A financial trader has denied murdering a reclusive author in order to steal his identity and plunder his wealth.
Mr Chappelow's body was found under a pile of papers
Wang Yam, 46, who is accused of killing Allan Chappelow at his home in Hampstead, north London, broke down as he gave evidence at the Old Bailey.
He also said he had not stolen the 86-year-old millionaire's mail.
Mr Yam who lives in Denning Road, near Mr Chappelow's £2.5m dilapidated home, denies murder, burglary and four dishonesty offences in 2006.
Mr Chappelow, an expert on writer George Bernard Shaw, was found battered to death and hidden under a pile of papers in the house in Downshire Hill in June 2006.
Mr Yam cried in court after being asked about his life in China before seeking asylum in Britain in 1992.
Shortly after telling the jury that he had set up internet blogs in 2002 and 2004 criticising the Chinese government, the press and public were excluded from court.
The prosecution alleges Mr Yam murdered Mr Chappelow because he got into financial difficulties.
For about a month after the author's body was discovered, a man was stealing his post and using information from it to access bank and credit card accounts.
Mr Yam told the court he was not the Chinese man wearing "Eric Morecambe glasses" who approached a postman near the house.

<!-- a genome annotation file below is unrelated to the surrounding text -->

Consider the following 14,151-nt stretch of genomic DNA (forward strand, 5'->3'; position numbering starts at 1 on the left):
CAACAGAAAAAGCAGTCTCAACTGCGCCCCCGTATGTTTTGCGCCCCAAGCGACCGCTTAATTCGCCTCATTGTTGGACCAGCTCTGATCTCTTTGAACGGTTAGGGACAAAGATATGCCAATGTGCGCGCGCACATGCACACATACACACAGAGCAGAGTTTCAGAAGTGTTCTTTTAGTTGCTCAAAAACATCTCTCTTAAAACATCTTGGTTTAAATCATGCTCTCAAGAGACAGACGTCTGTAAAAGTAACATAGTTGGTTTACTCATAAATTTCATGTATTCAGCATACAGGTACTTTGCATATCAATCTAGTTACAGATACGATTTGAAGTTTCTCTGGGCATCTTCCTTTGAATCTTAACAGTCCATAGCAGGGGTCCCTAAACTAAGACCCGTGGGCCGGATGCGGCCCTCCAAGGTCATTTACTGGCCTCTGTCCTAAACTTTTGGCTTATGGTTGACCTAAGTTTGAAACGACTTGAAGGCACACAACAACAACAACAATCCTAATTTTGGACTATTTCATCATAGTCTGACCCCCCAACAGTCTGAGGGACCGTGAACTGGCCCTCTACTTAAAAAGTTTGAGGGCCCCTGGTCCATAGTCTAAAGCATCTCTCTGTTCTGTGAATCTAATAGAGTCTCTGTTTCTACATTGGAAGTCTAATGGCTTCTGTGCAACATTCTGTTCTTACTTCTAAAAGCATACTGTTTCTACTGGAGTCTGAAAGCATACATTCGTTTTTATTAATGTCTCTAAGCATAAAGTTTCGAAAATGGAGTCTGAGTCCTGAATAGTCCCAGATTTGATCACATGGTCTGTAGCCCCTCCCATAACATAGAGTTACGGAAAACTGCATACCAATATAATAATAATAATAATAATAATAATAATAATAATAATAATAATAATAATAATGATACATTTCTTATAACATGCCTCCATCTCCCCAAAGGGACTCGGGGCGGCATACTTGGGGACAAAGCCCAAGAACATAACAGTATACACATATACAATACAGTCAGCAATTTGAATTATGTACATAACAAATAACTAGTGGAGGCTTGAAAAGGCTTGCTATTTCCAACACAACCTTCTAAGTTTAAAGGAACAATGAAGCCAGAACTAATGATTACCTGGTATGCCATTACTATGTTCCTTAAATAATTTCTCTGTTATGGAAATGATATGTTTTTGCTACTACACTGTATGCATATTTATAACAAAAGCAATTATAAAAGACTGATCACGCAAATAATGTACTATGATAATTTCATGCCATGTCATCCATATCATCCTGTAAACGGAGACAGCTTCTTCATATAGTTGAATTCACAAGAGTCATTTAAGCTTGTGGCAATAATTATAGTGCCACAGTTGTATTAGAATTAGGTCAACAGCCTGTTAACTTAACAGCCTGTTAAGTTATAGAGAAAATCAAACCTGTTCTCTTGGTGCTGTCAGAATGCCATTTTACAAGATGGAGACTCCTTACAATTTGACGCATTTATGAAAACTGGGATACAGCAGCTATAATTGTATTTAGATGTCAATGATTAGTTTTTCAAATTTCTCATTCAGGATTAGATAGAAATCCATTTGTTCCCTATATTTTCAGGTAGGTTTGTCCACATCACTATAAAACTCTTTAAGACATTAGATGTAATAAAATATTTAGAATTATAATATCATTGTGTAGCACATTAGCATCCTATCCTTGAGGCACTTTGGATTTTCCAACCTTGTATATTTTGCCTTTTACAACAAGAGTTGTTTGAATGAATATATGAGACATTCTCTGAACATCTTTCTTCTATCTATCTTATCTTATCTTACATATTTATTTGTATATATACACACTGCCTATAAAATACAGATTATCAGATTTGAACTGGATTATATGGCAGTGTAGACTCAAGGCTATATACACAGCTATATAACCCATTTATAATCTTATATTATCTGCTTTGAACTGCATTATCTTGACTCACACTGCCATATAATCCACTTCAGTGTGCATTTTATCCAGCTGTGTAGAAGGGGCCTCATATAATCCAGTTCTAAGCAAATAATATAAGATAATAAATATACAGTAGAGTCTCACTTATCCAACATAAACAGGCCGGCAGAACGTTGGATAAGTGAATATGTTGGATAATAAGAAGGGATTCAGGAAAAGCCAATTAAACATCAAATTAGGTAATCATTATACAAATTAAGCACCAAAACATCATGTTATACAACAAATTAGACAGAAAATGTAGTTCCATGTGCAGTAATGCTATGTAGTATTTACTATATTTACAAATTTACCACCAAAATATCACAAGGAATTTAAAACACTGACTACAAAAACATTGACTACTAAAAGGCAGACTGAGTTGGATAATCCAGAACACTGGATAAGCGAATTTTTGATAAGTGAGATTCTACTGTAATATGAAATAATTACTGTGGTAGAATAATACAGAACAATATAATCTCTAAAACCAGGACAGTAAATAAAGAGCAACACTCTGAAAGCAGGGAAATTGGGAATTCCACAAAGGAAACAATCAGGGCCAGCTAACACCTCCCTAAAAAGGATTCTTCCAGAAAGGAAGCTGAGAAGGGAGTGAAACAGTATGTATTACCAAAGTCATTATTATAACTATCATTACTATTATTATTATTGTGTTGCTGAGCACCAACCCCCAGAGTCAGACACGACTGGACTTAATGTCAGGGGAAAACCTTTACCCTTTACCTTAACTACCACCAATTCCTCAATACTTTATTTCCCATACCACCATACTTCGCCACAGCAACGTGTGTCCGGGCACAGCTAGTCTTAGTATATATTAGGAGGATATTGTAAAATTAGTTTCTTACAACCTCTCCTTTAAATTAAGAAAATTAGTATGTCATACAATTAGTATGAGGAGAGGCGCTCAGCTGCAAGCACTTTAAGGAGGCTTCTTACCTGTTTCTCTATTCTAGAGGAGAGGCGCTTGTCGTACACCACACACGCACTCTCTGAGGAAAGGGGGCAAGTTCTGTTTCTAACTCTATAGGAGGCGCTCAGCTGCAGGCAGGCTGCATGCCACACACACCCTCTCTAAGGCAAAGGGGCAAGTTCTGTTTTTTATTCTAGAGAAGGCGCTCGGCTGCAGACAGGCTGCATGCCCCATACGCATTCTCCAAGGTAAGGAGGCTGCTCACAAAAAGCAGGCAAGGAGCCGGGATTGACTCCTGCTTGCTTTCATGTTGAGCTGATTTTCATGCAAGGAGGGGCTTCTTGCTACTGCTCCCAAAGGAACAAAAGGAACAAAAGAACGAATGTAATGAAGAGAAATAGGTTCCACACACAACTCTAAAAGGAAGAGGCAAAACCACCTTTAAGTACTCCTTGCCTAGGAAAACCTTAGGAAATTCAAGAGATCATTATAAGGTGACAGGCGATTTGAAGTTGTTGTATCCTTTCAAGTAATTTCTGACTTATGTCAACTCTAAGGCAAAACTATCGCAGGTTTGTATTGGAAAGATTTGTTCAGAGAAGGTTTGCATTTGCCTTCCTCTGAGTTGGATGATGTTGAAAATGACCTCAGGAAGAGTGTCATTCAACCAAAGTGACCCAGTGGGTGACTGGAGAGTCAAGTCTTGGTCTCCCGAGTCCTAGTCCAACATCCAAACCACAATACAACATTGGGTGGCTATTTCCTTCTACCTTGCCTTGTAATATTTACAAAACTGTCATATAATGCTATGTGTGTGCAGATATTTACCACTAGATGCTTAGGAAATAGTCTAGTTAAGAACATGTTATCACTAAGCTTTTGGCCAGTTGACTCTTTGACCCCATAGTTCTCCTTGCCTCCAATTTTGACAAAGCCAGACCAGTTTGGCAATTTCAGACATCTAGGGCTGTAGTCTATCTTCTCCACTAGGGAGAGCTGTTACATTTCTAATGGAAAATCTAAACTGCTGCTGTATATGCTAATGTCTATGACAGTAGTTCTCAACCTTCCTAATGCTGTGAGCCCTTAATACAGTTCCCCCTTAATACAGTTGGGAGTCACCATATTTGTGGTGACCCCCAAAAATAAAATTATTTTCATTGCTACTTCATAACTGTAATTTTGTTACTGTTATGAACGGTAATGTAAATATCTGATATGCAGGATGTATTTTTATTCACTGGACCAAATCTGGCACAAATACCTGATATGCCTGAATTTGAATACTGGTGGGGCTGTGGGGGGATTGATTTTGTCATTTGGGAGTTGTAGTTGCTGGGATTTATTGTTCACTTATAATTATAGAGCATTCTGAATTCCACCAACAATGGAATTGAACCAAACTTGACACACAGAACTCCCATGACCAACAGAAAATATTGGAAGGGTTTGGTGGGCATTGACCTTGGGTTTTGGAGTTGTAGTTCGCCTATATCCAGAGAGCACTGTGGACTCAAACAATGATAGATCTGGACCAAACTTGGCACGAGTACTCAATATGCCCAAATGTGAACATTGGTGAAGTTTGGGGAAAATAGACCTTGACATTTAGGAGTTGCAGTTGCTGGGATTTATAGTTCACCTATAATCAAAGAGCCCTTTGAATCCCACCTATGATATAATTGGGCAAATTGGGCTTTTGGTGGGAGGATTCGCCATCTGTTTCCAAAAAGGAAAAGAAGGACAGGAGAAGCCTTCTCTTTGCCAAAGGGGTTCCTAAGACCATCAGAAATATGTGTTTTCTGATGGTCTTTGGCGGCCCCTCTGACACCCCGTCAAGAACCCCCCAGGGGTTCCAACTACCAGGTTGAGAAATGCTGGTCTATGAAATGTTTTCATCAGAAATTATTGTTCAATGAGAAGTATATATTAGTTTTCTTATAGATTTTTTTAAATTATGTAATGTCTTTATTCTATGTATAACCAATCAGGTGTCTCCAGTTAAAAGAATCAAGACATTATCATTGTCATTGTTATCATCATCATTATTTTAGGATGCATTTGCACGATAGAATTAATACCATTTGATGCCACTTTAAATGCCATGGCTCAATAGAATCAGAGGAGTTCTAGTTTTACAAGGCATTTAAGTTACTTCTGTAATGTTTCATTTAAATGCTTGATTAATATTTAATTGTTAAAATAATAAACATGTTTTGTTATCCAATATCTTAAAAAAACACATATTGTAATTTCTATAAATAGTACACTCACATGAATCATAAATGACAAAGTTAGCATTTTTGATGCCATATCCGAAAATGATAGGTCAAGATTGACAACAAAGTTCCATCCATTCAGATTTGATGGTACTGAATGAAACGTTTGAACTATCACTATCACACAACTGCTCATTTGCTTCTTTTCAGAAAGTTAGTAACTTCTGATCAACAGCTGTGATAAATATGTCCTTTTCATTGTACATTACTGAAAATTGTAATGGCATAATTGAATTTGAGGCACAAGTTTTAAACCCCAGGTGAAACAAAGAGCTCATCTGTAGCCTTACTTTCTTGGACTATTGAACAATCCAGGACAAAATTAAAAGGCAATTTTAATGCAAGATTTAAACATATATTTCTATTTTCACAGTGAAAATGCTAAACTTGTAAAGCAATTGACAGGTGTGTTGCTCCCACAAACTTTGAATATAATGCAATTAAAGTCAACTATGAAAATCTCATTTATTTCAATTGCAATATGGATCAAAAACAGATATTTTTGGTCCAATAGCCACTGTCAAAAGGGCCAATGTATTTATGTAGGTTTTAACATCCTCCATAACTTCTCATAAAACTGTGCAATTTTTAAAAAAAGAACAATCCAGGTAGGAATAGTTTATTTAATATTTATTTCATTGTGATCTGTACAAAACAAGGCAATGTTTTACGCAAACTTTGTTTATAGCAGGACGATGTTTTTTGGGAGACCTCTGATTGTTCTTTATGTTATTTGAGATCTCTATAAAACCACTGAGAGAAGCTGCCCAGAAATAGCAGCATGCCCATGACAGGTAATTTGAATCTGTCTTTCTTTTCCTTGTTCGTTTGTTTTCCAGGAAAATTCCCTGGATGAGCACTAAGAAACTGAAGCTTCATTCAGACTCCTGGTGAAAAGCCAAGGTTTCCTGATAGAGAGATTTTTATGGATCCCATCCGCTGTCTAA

When asked if he had been disturbed by Mr Chappelow whilst taking his post Mr Yam said: "It is not true."
The defendant said he had a masters degree in theoretical physics and was an associate professor in Beijing.
Recounting his activities in the pro-democracy movement in China he said said he left for Hong Kong after being pressed to betray friends and teachers involved in demonstrations in Tiananmen Square.
He later became a freelance broker and mortgage adviser but became bankrupt owing more than £100,000 in 2005.
Mr Chappelow wrote a number of works about Bernard Shaw and was also the author of Russian Holiday - an account, published in 1955, of his experiences in the Soviet Union after he became one of the first Britons to be allowed to travel there.
The case continues.